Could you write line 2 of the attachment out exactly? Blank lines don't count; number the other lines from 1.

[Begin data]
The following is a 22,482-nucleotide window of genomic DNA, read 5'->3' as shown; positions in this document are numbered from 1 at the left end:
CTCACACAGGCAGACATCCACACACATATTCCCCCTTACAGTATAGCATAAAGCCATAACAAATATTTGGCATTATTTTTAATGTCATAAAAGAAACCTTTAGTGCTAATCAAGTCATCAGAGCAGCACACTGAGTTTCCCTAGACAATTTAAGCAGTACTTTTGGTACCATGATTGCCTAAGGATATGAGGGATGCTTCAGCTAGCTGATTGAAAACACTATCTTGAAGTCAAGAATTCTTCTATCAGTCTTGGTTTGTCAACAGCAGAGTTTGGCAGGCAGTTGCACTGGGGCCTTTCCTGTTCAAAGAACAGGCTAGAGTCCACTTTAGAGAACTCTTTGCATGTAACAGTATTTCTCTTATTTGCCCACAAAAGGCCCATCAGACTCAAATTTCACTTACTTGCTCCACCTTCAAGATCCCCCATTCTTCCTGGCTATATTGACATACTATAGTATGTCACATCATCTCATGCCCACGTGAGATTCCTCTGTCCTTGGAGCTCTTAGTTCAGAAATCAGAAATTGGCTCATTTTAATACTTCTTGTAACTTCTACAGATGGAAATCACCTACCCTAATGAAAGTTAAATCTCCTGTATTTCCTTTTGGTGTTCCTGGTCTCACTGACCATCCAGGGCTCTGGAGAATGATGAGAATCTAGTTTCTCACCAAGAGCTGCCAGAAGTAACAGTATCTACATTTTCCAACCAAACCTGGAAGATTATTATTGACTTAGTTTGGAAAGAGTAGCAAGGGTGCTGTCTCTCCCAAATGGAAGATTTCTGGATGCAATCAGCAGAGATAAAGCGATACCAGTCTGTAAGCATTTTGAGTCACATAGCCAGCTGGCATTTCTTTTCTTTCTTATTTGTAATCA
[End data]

CTCACACAGGCAGACATCCACACACATATTCCCCCTTACAGTATAGCATAAAGCCATAACAAATATTTGGCATTATTTTTAATGTCATAAAAGAAACCTTTAGTGCTAATCAAGTCATCAGAGCAGCACACTGAGTTTCCCTAGACAATTTAAGCAGTACTTTTGGTACCATGATTGCCTAAGGATATGAGGGATGCTTCAGCTAGCTGATTGAAAACACTATCTTGAAGTCAAGAATTCTTCTATCAGTCTTGGTTTGTCAACAGCAGAGTTTGGCAGGCAGTTGCACTGGGGCCTTTCCTGTTCAAAGAACAGGCTAGAGTCCACTTTAGAGAACTCTTTGCATGTAACAGTATTTCTCTTATTTGCCCACAAAAGGCCCATCAGACTCAAATTTCACTTACTTGCTCCACCTTCAAGATCCCCCATTCTTCCTGGCTATATTGACATACTATAGTATGTCACATCATCTCATGCCCACGTGAGATTCCTCTGTCCTTGGAGCTCTTAGTTCAGAAATCAGAAATTGGCTCATTTTAATACTTCTTGTAACTTCTACAGATGGAAATCACCTACCCTAATGAAAGTTAAATCTCCTGTATTTCCTTTTGGTGTTCCTGGTCTCACTGACCATCCAGGGCTCTGGAGAATGATGAGAATCTAGTTTCTCACCAAGAGCTGCCAGAAGTAACAGTATCTACATTTTCCAACCAAACCTGGAAGATTATTATTGACTTAGTTTGGAAAGAGTAGCAAGGGTGCTGTCTCTCCCAAATGGAAGATTTCTGGATGCAATCAGCAGAGATAAAGCGATACCAGTCTGTAAGCATTTTGAGTCACATAGCCAGCTGGCATTTCTTTTCTTTCTTATTTGTAATCA